Handwriting on suspicious package 'seemed similar' to Guido Amsel's, ex-wife testifies
'I suggest you planted the bombs,' defence says during testimony from accused letter bomber's ex-wife
Iris Amsel was returning home from a road trip with her brother to Alberta on July 3, 2015 when she turned on her car radio and heard some startling news.
"I heard there was a bombing and that Maria Mitousis was severely injured," the ex-wife of accused mail bomber Guido Amsel told a Winnipeg court Tuesday.
Her testimony included details about the business and personal strife between her and her ex-husband, accusations of using a fake identity to come between him and his new wife, and the defence's suggestion that she herself planted the bombs Guido Amsel is accused of mailing to her and others.
Iris Amsel told court that after hearing about Mitousis's injury, she immediately phoned her boyfriend and business associate, James Block, in Winnipeg.
"I said, 'Do you realize this is my lawyer?'" she testified.
Guido Amsel, 51, is on trial, charged with five counts of attempted murder and several explosives offences in connection with three mail bombs delivered to Iris Amsel and two law firms in July 2015 and a December 2013 explosion outside Iris Amsel's RM of St. Clements home.
Iris said she was still en route home when Block sent her a picture of a package addressed to her and delivered to Block's Washington Avenue autobody garage.
We decided not to touch this letter … We wanted to make sure this wasn't something that would potentially harm us.- Iris Amsel
Iris said she believed the handwriting on the package "seemed similar" to Guido Amsel's.
Iris said when she and her brother arrived home they inspected the house "to make sure everything was as we left it."
Iris said she found some papers with Guido's handwriting and compared them to the picture of the package.
"I thought many of the letters were similar to the samples I had," she told the court Tuesday.
Iris and Block met at the autobody garage the next morning to look at the package.
"We decided not to touch this letter," Iris said. "We knew the return address did not exist. We wanted to make sure this wasn't something that would potentially harm us."
Iris said she reported the suspicious package to police. Court has heard police detonated the package later that day.
In earlier testimony, Iris provided details of her tumultuous divorce from the accused. Court heard Guido Amsel filed for divorce in 2001, about 10 years after the couple immigrated to Canada from their native Germany.
At the time the divorce was finalized in August 2004, the two continued to work together at two autobody businesses Guido started, Euro-Tech Autobody and Affordable Autobody.
With the divorce, Iris became a 50 per cent partner in the business and assumed full ownership of the family home after her parents paid Guido $85,000.
A year after the couple divorced, Guido Amsel married a woman from the Philippines who he met online.
It was around that time, Iris said, that she and Guido agreed to assume sole individual ownership of the companies, with Guido keeping Euro-Tech Autobody. Guido paid Iris $100,000 from the sale of property, but still owed her $40,000 and 50 per cent of the proceeds from the future sale of construction equipment.
Iris said she continued to work with Amsel until 2009 when he "forced [her] out" after learning she had assumed a fake online identity years earlier in an effort to disrupt his relationship with his new wife.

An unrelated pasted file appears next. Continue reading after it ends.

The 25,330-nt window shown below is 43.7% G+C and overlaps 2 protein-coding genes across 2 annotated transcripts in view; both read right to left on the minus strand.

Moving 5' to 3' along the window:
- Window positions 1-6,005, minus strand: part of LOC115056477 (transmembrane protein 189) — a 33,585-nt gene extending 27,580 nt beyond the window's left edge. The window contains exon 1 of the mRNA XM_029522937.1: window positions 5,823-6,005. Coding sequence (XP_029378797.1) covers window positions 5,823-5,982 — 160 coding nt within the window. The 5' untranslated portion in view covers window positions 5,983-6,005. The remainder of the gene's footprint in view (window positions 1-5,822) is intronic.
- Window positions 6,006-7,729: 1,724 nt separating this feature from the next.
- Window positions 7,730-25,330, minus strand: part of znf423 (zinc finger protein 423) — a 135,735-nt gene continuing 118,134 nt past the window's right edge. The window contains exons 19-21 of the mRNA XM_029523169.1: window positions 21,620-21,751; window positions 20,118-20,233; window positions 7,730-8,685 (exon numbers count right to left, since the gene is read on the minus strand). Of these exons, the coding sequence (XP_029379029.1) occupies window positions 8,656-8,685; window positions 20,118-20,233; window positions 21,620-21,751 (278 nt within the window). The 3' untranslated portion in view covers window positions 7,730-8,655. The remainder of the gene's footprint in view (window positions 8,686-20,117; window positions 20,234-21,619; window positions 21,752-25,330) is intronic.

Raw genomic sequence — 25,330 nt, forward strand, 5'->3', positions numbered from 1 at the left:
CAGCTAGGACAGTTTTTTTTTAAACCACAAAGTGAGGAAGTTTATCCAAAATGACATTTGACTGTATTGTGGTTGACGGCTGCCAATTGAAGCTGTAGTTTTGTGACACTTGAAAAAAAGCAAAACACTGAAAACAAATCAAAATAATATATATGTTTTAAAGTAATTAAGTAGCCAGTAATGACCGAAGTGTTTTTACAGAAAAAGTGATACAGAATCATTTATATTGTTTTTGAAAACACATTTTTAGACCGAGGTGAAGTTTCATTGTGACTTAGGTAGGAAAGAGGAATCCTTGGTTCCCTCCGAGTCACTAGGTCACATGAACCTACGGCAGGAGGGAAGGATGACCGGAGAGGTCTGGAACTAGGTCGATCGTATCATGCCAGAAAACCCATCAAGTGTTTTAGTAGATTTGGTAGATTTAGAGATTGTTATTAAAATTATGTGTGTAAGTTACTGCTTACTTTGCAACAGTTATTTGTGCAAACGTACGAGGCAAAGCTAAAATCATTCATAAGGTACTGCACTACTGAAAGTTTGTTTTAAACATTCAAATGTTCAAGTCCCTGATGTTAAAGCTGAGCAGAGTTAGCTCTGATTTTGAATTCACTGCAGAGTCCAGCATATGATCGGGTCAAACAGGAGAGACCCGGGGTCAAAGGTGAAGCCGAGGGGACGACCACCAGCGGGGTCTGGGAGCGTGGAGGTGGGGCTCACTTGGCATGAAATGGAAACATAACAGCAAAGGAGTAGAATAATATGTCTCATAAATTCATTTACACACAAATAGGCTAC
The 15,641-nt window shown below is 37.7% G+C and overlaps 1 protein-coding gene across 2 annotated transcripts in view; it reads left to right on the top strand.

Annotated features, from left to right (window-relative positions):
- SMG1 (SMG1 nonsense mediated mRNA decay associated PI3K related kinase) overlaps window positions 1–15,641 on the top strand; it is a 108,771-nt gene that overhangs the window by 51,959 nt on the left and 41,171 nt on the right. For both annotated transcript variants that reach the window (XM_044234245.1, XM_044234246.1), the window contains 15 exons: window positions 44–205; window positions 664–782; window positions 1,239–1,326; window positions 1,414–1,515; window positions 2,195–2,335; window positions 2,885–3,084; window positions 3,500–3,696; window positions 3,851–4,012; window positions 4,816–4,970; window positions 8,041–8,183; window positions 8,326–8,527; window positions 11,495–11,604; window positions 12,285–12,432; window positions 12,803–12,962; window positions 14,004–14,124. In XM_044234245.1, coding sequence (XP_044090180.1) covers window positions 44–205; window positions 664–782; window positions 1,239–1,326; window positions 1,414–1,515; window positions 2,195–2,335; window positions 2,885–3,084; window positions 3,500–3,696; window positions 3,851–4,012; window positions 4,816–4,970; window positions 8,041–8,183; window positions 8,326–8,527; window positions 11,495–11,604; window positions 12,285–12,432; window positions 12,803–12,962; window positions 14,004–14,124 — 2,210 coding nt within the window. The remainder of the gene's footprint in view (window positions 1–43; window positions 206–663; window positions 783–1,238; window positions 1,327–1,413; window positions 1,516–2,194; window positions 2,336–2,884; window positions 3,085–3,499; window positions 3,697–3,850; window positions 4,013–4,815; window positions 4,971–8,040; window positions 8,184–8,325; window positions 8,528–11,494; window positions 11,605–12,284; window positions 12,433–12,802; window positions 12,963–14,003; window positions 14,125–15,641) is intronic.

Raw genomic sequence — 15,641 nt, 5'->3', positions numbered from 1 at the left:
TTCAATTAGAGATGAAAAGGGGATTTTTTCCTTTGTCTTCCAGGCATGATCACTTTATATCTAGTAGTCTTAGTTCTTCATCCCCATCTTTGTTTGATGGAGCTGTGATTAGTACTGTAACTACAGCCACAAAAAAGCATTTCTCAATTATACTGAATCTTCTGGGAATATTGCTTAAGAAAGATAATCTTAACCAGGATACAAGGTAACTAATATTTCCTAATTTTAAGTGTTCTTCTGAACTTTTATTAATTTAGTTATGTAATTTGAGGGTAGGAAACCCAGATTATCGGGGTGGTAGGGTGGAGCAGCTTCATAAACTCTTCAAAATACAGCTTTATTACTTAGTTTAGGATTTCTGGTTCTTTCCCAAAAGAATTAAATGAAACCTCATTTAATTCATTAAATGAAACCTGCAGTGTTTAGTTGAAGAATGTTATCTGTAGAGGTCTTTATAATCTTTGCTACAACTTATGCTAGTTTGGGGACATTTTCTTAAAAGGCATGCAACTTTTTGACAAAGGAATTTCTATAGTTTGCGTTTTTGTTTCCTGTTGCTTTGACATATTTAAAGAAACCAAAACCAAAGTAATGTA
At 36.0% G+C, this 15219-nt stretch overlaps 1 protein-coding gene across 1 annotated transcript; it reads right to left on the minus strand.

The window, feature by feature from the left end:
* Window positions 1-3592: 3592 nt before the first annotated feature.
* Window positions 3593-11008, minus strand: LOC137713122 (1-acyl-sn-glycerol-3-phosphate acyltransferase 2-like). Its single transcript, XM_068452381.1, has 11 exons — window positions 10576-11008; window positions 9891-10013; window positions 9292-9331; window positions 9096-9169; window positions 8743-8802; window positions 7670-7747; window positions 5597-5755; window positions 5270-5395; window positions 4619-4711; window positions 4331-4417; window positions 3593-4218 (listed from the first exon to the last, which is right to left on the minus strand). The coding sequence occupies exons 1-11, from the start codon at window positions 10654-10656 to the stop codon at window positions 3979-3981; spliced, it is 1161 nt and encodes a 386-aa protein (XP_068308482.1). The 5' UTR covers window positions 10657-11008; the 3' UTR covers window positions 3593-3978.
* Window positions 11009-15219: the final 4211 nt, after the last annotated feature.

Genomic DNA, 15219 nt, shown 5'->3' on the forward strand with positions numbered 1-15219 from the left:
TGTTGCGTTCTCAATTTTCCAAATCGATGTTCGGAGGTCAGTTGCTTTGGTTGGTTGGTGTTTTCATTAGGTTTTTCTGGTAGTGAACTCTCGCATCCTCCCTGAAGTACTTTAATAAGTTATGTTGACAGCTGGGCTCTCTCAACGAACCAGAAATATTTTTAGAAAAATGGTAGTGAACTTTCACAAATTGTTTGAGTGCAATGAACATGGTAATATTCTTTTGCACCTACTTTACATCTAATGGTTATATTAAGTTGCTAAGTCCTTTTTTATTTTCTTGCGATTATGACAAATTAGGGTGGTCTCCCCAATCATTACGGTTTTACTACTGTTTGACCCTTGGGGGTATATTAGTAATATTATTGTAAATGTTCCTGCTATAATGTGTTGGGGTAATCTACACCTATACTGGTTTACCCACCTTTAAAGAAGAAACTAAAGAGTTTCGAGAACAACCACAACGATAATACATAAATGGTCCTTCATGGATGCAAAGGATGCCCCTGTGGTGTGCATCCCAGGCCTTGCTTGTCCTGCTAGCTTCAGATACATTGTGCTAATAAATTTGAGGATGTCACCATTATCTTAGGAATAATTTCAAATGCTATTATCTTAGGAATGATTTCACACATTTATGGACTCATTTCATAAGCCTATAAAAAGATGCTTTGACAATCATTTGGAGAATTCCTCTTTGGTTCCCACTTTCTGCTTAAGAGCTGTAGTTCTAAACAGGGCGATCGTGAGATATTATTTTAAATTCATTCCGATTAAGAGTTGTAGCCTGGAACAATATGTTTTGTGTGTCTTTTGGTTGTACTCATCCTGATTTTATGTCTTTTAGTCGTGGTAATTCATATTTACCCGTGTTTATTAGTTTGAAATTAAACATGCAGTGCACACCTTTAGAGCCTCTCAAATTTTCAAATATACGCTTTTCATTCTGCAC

In 2010, Iris retained lawyer Maria Mitousis and sued Guido for the outstanding $40,000 and equipment sale debt. Guido later counter-sued and the matter remained unresolved at the time of his 2015 arrest.
There were more legal actions, with Guido refusing to sign travel documents allowing her to bring their son to Germany. "He assumed [the son] would be a flight risk with me," Iris said.
Guido paid child support, but later "decided [the boy] was not his son," Iris said. A DNA test later proved he was Guido's son, she said.
'You were out to destroy his relationship'
Court has heard Guido accused Iris of stealing $3 million from his business. During cross-examination, defence lawyer Saheel Zaman accused Iris of mailing the bomb packages to herself and others in an effort to cast blame on Guido and prevent him from pursuing her for the missing money.
"I suggest you planted the bombs," Zaman said.
"No, that is not correct," Iris said.
Zaman alleged Iris was angry at Guido after he married a woman 17 years her junior, just one year after their divorce.
"You were upset by the fact he wanted to divorce you … and you were out to destroy his relationship," he said.
Iris admitted to creating a fake online identity — a man named Adrian — but denied any direct communications with Guido's soon-to-be new wife.
"This Adrian character was expressing interest in [Guido's wife] and indicating he had lots of money," Zaman alleged.
"That is not true," Iris replied.
When the woman Guido Amsel was involved with suffered a motorcycle accident in the Philippines, Iris sent dead flowers to her hospital room, Zaman alleged.
"I don't recall. I know I personally did not send any flowers," Iris responded.
When asked if she had someone else send the flowers, she responded, "Dead flowers? No."
"Any other kind of flowers?" Zaman asked, to which Iris replied, "It's possible."
When Guido asked Iris to send a letter to Immigration Canada in support of his new wife, Iris wrote that the woman was a prostitute, Zaman alleged.
Iris said "it was possible" but that she didn't recall.
The trial continues.